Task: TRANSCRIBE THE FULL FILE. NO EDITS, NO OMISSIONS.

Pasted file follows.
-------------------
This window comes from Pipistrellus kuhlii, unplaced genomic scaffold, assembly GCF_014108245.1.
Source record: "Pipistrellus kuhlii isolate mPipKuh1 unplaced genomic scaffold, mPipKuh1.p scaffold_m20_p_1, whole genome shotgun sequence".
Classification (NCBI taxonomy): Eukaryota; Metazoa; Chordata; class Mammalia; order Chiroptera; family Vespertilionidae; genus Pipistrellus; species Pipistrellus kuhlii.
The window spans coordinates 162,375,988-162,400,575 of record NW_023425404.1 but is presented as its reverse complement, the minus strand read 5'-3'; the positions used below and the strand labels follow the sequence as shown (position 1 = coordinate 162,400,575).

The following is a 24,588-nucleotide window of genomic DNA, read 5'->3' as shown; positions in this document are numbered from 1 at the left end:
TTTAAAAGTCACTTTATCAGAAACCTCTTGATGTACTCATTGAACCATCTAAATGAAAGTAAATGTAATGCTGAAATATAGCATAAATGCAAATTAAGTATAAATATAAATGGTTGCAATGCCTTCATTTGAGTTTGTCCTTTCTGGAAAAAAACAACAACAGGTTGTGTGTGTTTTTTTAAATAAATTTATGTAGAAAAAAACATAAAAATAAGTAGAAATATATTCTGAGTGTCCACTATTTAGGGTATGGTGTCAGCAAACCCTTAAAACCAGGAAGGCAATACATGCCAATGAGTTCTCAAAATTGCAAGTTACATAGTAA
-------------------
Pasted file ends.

This window comes from Pipistrellus kuhlii, unplaced genomic scaffold, assembly GCF_014108245.1.
Source record: "Pipistrellus kuhlii isolate mPipKuh1 unplaced genomic scaffold, mPipKuh1.p scaffold_m20_p_1, whole genome shotgun sequence".
Classification (NCBI taxonomy): Eukaryota; Metazoa; Chordata; class Mammalia; order Chiroptera; family Vespertilionidae; genus Pipistrellus; species Pipistrellus kuhlii.
The window spans coordinates 162,375,988-162,400,575 of record NW_023425404.1 but is presented as its reverse complement, the minus strand read 5'-3'; the positions used below and the strand labels follow the sequence as shown (position 1 = coordinate 162,400,575).

The following is a 24,588-nucleotide window of genomic DNA, read 5'->3' as shown; positions in this document are numbered from 1 at the left end:
TTTAAAAGTCACTTTATCAGAAACCTCTTGATGTACTCATTGAACCATCTAAATGAAAGTAAATGTAATGCTGAAATATAGCATAAATGCAAATTAAGTATAAATATAAATGGTTGCAATGCCTTCATTTGAGTTTGTCCTTTCTGGAAAAAAACAACAACAGGTTGTGTGTGTTTTTTTAAATAAATTTATGTAGAAAAAAACATAAAAATAAGTAGAAATATATTCTGAGTGTCCACTATTTAGGGTATGGTGTCAGCAAACCCTTAAAACCAGGAAGGCAATACATGCCAATGAGTTCTCAAAATTGCAAGTTACATAGTAA